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Arts precinct makes sense

The New England Regional Art Museum welcomes the proposal from the Armidale Regional Council to consult with the community about developing a multi-purpose performing arts centre as part of the Kentucky Street precinct and to develop a masterplan for the entire site.

“The whole Newling-Moran Reserve from Dangar Street to Taylor Street is a well-used and much loved public space which should be upgraded as an arts, environment and fitness precinct,” said Andrew Murray, Chair of NERAM.  “Co-locating the proposed Performing Arts Centre here would be a welcome addition to the precinct which would lead to increased synergies across Armidale’s dynamic arts community and would create new opportunities to attract tourists to our region, especially the lucrative conference market.”

“A masterplan for this site is well overdue,” he said. “ The precinct on Kentucky Street is home to the region’s most significant cultural and tourism destinations – New England Regional Art Museum and the Armidale &  Region Aboriginal Cultural Centre and Keeping Place – and yet it doesn’t even have a footpath on the street linking these two facilities and nowhere for tourists and ‘grey nomads’ to park their RVs and caravans off the street,” he said.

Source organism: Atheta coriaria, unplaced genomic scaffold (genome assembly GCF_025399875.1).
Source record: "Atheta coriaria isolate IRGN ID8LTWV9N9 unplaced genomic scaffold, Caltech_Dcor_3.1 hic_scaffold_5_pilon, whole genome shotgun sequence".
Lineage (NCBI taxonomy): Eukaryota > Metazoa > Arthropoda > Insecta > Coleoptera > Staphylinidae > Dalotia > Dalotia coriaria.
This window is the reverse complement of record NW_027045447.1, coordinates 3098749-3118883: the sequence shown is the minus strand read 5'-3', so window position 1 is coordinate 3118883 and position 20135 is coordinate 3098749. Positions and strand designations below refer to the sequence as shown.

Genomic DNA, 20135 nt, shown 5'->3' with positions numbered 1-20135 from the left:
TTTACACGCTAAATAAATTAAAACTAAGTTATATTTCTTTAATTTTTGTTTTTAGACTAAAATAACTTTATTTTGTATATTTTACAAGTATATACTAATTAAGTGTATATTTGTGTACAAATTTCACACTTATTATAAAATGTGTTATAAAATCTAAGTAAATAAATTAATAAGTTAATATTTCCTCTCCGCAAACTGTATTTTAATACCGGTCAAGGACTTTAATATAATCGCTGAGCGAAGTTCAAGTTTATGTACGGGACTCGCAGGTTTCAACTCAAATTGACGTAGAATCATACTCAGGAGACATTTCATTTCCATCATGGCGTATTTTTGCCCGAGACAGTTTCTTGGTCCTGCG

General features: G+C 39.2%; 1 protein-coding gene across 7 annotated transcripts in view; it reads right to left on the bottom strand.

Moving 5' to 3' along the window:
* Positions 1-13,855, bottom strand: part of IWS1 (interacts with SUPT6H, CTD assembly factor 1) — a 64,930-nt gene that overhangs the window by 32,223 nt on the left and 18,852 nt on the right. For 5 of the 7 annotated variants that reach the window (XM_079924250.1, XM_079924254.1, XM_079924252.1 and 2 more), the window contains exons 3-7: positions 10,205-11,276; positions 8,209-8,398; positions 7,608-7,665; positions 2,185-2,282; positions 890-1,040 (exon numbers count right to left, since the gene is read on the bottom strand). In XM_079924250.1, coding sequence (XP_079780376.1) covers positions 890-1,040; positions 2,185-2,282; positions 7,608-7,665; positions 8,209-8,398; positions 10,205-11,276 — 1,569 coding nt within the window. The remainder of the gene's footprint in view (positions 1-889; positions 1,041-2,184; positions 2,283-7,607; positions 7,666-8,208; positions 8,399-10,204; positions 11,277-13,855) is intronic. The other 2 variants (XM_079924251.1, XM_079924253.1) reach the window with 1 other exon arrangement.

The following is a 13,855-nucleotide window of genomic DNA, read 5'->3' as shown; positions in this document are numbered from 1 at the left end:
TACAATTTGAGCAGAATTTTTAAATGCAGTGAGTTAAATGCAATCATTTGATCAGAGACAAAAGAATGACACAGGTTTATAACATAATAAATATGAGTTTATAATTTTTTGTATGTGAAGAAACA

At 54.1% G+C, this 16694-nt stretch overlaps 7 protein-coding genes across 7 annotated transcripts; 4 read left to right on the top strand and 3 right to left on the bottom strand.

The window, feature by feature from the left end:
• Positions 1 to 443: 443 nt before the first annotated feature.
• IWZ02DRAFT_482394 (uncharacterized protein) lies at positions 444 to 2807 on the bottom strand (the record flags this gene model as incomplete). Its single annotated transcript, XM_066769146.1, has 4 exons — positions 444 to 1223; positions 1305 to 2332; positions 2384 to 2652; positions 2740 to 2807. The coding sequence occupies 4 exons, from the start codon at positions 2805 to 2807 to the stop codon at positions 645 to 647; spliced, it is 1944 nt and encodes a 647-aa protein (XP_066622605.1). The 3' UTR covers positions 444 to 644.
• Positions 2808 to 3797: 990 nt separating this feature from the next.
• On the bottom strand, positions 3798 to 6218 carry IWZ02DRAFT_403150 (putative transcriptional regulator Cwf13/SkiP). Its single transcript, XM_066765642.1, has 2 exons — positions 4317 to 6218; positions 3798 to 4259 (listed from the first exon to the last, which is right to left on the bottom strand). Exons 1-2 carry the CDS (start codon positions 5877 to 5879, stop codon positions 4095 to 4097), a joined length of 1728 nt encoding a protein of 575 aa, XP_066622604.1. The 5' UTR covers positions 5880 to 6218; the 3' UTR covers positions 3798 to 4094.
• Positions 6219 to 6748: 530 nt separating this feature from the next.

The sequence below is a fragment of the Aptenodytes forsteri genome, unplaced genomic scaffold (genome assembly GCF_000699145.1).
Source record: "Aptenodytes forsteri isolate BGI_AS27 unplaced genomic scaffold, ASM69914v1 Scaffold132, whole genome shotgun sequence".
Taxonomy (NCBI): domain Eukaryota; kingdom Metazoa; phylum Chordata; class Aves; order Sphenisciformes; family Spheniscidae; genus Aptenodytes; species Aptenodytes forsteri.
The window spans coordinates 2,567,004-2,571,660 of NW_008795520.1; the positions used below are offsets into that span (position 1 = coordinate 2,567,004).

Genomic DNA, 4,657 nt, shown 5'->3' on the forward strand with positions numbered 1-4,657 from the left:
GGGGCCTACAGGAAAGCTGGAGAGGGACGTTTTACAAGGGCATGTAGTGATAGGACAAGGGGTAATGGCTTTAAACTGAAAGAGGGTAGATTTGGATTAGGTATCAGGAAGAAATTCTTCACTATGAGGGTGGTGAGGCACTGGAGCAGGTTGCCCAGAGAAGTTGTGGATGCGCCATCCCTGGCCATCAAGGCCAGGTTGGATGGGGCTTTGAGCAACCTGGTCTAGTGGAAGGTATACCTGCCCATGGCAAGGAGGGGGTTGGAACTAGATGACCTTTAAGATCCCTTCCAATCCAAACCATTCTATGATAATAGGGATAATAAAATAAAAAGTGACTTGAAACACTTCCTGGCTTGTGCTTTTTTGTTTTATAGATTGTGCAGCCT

“As well as looking at options for a performing arts centre the masterplan needs to look at the overall site which  needs improved infrastructure in order to address issues such as accessibility, safety, carparking and wayfinding for visitors and local residents, which could all be addressed and a strategy put in place for seeking funding from the state and commonwealth governments to redevelop the area as a beautiful recreational gateway to Armidale.”

“NERAM  would like to see a masterplanning process that brings  together the resident organisations (including UNE, NERAM and ACCKP) and other stakeholders with the Council and Crown Lands to address these issues, to look at short and long term solutions for this site and a plan of action to make this area a thriving community resource.”

The historic Newling-Moran Reserve is based around the original playing fields of the Armidale Teacher’s College which included football ovals, tennis courts, basketball and cricket grounds. It is named after C.B. Newling the first Principal of the Armidale Teacher’s College and Michael Moran, the Head of the College’s Department of Physical Education in the 1940s and 50s. It includes the outdoor stage used by theatre and music students at the Teacher’s College which is now the site for the popular annual Black Gully Festival.

Further reading:

Black Gully Festival  demonstrates community interest in improving reserve

 

 

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